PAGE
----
Do you know the 4 types of benefits for your product or service?
I was at a business networking thing a few months back, and started gabbing with a product manager from, of all things, a valve company. Yes, valves—as in plumbing. As you’d expect, she looked pretty beaten down; it’s not the most interesting subject to peddle.
We started to get into the nitty-gritty about her company’s products—hey, it was new for me, at least—and I was surprised to learn that she really wasn’t selling on benefits. Most of her sell was, well, facts. “X” valve does “X” gallons per minute… that kind of thing.
I asked, “So, what’s the benefit to that?”
“Benefit?” she asked, perplexed.
“To whomever is using it…” I said, now perplexed myself.
I was met with a blank stare, and our conversation started to sputter, like a substandard valve. I graciously excused myself.
Later, as I stood munching by the cheese platter (I’m always by the cheese platter), I was thinking about that short, awkward, chat.
As marketers, we should (hopefully) ALWAYS being thinking in terms of benefits for our customers… the sizzle and not necessarily the steak. And although “valve lady” may be lost on this, the rest of us know the drill.
You’d think that a benefit is just a benefit. Pretty simple. But in fact, there are several different types of benefits. There are, for example…
Objective positive benefits – These are the types of benefits most of us think of first… a product or service saves you time, effort or money. It makes you more in the know or successful. A lot of business seminars fall into this category—like a recent one I saw that promised to teach you “Insider’s secrets to social media success!” The benefit is clear and direct.
Positive emotional benefits – This is when the product or service makes you feel happier, more confident or satisfied… any positive uplift. A good example? Weight-loss products. They almost always focus on your being more attractive, envied or admired… sometimes even over real-life benefits like better health!
Emotional relief benefits – This is a very different direction from a positive emotional benefit. This is about a product or service taking away negative emotions, like embarrassment, fear or frustration. Think of a home alarm system keeping your family safe… or an identity theft prevention service. It’s all about the peace of mind, man.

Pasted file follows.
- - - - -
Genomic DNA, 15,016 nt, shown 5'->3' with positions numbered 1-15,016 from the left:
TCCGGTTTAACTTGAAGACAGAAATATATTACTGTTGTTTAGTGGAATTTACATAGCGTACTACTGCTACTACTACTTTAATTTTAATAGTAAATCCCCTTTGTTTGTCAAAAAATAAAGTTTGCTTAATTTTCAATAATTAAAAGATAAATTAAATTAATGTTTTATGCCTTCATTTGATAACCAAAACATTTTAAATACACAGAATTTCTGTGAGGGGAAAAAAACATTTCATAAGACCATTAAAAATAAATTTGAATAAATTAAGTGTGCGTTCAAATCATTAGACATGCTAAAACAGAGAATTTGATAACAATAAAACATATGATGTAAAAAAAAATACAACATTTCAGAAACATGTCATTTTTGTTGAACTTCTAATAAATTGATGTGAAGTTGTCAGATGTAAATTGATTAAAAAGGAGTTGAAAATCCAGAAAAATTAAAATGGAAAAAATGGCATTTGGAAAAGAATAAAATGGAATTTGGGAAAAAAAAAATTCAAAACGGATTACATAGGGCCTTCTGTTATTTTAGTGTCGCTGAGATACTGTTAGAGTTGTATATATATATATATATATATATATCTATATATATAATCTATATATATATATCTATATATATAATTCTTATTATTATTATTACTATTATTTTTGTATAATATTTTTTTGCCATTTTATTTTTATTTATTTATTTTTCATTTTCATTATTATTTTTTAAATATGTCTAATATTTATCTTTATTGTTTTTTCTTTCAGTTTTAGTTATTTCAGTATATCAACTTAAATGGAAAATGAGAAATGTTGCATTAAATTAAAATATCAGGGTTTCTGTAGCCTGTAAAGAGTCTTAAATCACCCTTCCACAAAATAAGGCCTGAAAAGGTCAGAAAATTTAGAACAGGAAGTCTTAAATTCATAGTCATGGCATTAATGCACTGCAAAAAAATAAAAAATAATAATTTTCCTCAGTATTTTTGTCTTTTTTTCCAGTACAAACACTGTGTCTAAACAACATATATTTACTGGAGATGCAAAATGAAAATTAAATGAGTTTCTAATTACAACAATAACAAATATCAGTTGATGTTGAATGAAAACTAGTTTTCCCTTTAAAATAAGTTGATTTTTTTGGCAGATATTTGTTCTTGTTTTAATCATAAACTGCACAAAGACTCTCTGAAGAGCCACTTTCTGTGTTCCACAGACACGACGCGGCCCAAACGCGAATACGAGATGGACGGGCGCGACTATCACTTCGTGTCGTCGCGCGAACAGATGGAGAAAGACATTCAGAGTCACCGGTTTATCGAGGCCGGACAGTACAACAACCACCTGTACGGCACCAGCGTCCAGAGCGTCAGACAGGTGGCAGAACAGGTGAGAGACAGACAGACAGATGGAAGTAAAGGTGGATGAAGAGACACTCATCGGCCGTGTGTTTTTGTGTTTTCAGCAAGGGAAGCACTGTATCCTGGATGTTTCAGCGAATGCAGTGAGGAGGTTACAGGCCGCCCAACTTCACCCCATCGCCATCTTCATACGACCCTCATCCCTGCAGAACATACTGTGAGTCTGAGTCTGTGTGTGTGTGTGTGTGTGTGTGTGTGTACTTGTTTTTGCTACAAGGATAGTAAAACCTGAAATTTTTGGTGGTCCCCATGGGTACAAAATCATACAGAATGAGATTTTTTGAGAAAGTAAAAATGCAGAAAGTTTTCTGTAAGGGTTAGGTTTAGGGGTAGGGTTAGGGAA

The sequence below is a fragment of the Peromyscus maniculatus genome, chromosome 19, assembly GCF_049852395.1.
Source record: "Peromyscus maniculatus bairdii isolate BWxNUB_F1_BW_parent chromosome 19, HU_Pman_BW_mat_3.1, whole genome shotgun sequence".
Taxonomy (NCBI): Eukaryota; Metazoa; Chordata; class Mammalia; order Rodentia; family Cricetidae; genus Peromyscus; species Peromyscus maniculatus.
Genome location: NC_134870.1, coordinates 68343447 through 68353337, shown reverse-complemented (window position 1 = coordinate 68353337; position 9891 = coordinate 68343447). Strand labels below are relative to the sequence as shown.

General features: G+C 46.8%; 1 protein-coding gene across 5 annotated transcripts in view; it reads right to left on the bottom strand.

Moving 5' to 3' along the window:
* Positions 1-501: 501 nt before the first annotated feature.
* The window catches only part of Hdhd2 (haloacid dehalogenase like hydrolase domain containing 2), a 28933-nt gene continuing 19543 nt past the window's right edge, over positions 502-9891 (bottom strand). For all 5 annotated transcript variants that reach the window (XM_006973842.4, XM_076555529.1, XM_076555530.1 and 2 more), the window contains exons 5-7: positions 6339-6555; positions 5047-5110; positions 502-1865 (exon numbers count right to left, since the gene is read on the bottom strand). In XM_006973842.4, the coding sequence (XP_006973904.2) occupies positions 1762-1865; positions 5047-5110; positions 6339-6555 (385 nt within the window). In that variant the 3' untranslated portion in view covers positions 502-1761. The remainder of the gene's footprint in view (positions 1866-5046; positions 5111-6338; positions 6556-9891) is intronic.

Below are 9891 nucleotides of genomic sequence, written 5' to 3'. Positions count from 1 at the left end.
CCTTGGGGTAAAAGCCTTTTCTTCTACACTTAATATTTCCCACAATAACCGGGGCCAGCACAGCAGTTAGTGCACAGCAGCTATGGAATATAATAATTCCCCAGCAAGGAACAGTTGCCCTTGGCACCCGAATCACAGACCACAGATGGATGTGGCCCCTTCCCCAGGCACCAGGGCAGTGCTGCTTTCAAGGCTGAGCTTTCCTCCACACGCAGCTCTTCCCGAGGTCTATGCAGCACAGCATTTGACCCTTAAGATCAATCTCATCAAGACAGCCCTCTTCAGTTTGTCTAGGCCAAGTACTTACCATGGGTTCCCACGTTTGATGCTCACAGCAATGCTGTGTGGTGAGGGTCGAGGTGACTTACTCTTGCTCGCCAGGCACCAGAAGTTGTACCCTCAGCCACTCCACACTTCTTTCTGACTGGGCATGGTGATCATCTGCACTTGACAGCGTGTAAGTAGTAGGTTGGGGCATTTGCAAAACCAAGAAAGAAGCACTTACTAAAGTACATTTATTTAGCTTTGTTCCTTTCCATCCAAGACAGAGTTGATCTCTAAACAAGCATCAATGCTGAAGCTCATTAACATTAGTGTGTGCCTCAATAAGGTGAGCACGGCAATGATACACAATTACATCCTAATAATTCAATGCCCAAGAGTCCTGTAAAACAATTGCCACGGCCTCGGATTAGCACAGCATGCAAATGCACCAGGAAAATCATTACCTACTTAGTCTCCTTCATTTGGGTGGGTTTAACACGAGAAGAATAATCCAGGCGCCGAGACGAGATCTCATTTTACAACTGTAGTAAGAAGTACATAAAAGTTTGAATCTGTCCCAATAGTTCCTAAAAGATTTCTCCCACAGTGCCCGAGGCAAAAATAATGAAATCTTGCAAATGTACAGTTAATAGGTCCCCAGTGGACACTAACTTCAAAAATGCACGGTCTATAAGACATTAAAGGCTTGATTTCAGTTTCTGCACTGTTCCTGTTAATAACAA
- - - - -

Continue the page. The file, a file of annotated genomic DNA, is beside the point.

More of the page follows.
Problem-solving benefits – A lot of marketers like this one! It’s when a product or service solves a specific problem. Like relieving symptoms from a persistent condition, getting out of debt, or even making your teeth whiter. Like objective positive benefits, these are pretty direct, too—but are often very specific and targeted.
The best marketing I’ve seen will use more than one of these approaches. That’s because different types of personalities respond to different types of benefits. Some are more emotional, some more objective.
A funny but incredibly effective example of multiple-benefit marketing is the Swiffer®, from Procter & Gamble. Introduced in 1999, P&G has sold nearly 12 million of them. And when you look at their marketing, they touch on all the benefit types:
- It cleans the floor quickly and efficiently (objective benefit)
- It doesn’t spread dirty water all over the floor, like an old-fashioned mop (problem-solving)
- Swiffer assures you that it lifts dirt off the floor and takes it away, which is cleaner and healthier (emotional relief)
- You’ve done a better job for your family (positive)
It’s benefit genius!
A good thing to try: If you tend to sell utilizing just one benefit approach, consider exploring another type or two—it may be a welcome refresher to your marketing.
– Andy Badalamenti is the creative director for CI-Group